Nativity 3, family films and missed opportunities

Nativity 3 earned critical scorn, and a robust defence from its director. But is there a missed chance here, wonders Simon?

Over the weekend, I finally – at the behest of my children – caught up with Nativity 3: Dude Where’s My Donkey. I’m aware it’s not been the most popular film amongst critics (er, that would be an understatement), and the strength of feeling put across in reviews has led to its director, Debbie Isitt, responding with equal force.

Isitt invoked what is a fairly standard argument when met with a critical panning, arguing that she’s making a film for the audience, rather than the film press. “These critics are just so out of touch with what people like and want”, she told the Birmingham Mail. “Audiences love these films and will watch them over and over again”.

We’ve been down this road before already this year, with Michael Bay for one arguing that he doesn’t make his Transformers films for critics. And then, of course, a critical mauling failed in any way to stop Mrs Brown’s Boys D’Movie from cleaning up at the box office.

I confess I was intrigued, then. Earlier in the year, I argued that it was wrong to criticise fans of films such as Transformers: Age Of Extinction and Mrs Brown’s Boys D’Movie for liking the films. That piece is here, and I still stand by it. Everybody has a fundamental right to like the films they like, without being lambasted for doing so. If any of you want my spirited defence of Crocodile Dundee 3, then by all means get in touch.

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With the Nativity movies, I’ve been split thus far. I enjoyed the first one, with Martin Freeman, and my children enjoyed it even more. I’d argue it’s the only one of the trilogy that keeps its focus on the children themselves for the most part, and is a more successful film as a consequence of that.

Nativity 2, I confess, I had no time for. It just didn’t work for me at all. The fundamental failing for me is the central character of Mr Poppy, who needs charm and warmth to work. Unfortunately, in the second film in particular, he’s comfortably one of the most irritating movie characters I’ve ever encountered. And I’ve sat through pretty much every Adam Sandler movie (and enjoyed more of them than I was supposed to).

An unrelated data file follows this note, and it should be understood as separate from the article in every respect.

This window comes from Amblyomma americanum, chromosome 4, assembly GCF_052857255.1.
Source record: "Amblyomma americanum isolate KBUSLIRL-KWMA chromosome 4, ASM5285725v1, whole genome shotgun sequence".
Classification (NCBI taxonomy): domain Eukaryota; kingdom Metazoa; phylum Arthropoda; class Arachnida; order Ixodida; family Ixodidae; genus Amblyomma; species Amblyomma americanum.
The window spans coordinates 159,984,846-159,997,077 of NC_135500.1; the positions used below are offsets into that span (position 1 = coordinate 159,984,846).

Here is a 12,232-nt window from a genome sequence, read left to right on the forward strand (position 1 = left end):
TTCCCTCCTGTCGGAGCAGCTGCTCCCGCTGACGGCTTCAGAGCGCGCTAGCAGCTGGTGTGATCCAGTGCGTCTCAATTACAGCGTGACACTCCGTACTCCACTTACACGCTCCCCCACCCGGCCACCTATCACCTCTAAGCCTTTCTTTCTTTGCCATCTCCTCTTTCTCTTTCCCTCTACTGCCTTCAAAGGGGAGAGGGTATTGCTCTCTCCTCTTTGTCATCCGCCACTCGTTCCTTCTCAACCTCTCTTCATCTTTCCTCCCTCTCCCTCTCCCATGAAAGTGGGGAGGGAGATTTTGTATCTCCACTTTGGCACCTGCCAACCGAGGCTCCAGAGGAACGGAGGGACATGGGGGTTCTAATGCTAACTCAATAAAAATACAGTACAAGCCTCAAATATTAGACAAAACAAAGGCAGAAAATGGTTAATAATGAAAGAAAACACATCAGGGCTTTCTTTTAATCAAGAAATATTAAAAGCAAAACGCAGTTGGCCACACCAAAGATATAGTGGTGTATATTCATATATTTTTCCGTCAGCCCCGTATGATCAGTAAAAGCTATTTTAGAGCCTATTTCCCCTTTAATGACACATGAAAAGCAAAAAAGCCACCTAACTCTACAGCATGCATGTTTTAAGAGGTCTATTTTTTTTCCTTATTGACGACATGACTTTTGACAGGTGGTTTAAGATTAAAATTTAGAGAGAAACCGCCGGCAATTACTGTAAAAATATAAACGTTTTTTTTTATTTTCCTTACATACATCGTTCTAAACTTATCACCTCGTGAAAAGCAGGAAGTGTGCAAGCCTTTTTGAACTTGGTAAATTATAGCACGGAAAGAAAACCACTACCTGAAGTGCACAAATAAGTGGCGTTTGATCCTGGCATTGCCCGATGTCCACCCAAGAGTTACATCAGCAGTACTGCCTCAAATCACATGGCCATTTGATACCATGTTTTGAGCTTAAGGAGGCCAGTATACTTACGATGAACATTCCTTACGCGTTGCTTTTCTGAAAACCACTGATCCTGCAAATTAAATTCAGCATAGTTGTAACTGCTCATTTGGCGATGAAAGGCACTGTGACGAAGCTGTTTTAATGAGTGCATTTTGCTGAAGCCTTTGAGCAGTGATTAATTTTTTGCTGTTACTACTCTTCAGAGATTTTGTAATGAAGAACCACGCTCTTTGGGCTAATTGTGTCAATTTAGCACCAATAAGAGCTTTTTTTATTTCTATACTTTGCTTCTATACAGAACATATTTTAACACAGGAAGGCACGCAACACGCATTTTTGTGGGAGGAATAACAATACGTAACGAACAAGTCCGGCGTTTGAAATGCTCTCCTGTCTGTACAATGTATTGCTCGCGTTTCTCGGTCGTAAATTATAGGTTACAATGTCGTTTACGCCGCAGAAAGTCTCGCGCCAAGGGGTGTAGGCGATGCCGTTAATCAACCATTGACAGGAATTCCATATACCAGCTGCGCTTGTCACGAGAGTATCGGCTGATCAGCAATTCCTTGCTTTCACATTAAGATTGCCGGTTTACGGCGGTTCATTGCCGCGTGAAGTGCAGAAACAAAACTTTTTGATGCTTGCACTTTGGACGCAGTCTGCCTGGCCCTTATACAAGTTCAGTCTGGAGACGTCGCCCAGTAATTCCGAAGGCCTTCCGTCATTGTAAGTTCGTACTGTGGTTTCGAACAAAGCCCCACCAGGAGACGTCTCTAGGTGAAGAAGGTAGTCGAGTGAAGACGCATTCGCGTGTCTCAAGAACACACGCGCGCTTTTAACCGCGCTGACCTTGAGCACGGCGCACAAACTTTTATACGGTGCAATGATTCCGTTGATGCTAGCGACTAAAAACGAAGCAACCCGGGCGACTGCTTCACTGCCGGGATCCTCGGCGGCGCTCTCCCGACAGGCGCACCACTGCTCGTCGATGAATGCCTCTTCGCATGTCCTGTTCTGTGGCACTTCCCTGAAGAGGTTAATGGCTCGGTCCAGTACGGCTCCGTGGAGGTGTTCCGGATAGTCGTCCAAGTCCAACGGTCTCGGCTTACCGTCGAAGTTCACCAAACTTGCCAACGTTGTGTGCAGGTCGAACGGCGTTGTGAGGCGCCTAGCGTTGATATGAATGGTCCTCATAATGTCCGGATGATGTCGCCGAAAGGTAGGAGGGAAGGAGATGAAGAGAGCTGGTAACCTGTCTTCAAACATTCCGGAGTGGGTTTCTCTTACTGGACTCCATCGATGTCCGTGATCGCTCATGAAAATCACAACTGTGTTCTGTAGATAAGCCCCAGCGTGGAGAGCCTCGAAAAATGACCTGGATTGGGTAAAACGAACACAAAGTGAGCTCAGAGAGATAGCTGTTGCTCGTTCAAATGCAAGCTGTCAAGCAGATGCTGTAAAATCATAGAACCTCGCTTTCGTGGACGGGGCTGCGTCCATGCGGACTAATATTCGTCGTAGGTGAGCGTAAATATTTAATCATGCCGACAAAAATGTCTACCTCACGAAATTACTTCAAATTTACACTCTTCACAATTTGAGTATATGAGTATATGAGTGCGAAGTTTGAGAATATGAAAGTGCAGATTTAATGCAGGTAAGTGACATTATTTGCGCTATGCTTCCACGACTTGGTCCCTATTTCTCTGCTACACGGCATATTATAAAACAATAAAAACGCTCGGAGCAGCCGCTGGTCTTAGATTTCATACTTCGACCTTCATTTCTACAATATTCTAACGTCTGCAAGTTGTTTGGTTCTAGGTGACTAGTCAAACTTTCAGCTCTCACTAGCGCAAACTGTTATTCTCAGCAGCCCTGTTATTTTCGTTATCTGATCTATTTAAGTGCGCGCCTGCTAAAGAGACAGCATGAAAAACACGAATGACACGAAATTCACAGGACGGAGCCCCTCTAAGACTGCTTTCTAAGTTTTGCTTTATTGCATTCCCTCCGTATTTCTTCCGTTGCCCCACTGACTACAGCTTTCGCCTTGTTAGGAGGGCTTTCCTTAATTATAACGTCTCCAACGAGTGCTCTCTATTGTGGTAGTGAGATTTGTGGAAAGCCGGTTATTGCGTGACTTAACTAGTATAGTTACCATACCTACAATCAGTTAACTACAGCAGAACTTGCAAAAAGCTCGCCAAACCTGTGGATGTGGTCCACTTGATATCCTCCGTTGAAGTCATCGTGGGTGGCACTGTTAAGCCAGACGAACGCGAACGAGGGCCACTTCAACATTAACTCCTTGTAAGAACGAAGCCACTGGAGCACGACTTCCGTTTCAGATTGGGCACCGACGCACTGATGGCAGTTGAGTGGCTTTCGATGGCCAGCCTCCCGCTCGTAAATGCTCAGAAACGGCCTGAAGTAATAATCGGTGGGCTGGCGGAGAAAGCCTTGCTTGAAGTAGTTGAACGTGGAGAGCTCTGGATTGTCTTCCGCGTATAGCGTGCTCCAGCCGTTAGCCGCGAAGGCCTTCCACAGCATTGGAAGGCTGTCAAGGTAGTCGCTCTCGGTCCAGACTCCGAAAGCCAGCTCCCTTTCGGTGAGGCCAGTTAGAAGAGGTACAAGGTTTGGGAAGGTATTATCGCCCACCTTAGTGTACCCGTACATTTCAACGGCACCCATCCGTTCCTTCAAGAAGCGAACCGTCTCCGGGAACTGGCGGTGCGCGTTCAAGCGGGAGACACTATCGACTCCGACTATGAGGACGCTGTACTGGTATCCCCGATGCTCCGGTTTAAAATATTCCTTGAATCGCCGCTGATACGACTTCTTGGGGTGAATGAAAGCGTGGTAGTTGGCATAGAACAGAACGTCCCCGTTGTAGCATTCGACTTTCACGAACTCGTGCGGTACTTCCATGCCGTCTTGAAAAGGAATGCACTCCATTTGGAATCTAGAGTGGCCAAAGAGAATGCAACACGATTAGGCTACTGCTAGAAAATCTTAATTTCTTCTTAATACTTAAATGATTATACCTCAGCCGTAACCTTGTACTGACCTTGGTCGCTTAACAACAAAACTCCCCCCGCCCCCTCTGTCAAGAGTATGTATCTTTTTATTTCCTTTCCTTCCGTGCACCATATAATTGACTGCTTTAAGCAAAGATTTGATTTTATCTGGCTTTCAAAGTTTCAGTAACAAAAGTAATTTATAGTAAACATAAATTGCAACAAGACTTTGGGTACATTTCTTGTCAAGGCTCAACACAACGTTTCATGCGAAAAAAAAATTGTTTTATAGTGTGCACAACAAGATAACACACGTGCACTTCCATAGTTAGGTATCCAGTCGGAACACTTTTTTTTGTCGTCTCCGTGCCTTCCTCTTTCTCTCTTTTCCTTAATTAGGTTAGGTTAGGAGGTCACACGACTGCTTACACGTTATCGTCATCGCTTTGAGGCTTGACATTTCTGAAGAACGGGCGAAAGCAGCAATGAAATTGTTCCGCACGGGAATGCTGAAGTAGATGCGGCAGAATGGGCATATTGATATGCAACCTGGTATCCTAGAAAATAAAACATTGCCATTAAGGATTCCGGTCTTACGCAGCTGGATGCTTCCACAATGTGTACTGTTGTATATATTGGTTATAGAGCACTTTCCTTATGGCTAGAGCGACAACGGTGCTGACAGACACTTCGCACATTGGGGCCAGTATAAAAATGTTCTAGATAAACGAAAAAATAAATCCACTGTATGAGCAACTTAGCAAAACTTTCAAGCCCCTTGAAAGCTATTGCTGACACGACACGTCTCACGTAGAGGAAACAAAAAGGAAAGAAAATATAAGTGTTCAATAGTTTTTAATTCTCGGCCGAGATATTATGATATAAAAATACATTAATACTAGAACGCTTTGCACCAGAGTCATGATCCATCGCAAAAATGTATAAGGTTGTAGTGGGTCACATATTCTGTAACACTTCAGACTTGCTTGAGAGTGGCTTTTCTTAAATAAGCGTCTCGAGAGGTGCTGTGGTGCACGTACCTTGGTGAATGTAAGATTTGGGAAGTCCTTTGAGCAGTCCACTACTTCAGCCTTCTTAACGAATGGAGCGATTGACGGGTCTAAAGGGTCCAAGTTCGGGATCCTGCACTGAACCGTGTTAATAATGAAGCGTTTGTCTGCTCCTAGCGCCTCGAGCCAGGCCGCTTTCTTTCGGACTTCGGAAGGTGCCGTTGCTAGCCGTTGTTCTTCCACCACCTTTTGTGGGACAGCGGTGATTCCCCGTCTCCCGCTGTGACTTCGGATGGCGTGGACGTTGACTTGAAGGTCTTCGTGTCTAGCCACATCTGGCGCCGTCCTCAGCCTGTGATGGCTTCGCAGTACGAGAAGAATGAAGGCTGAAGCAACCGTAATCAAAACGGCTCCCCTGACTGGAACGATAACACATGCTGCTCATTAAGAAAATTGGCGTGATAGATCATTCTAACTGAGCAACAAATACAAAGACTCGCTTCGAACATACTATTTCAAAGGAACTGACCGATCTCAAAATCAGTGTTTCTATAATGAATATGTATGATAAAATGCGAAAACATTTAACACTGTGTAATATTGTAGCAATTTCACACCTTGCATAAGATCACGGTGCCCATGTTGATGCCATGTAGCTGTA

Nativity 3, then. I think it’s a country mile away from the first film again, and perhaps a moderate improvement on the second movie at an absolute push. But to me, it felt like a feature-length version of Noel’s House Party, back when Noel’s House Party was long past its prime.

So for me, it didn’t do anything at all (well, Martin Clunes’s singing did, but that conversation’s for me and my ENT specialist).

However, I also sat there and concluded that Debbie Isitt had a point. Sure, she pulls out every fart joke she can find, and sure, the logic gaps – in a film where you’re not supposed to really worry about such things – are so gaping that you can’t help but sit there and wonder why at least one or two weren’t picked up. But a Sunday afternoon screening at the Showcase Cinema in Walsall was full of children laughing along.

I glanced around from time to time and didn’t notice the adults that much engaged with the film (the snoring from one man behind me was a bit of a giveaway), but the younger members of the audience? They certainly seemed to be enjoying it. My children did too, as it happened.

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However, I did feel a pang of frustration. As we walked down the corridor to the screen, we had to walk past signs telling us what was showing in each auditorium that we passed. And right next door was Paddington.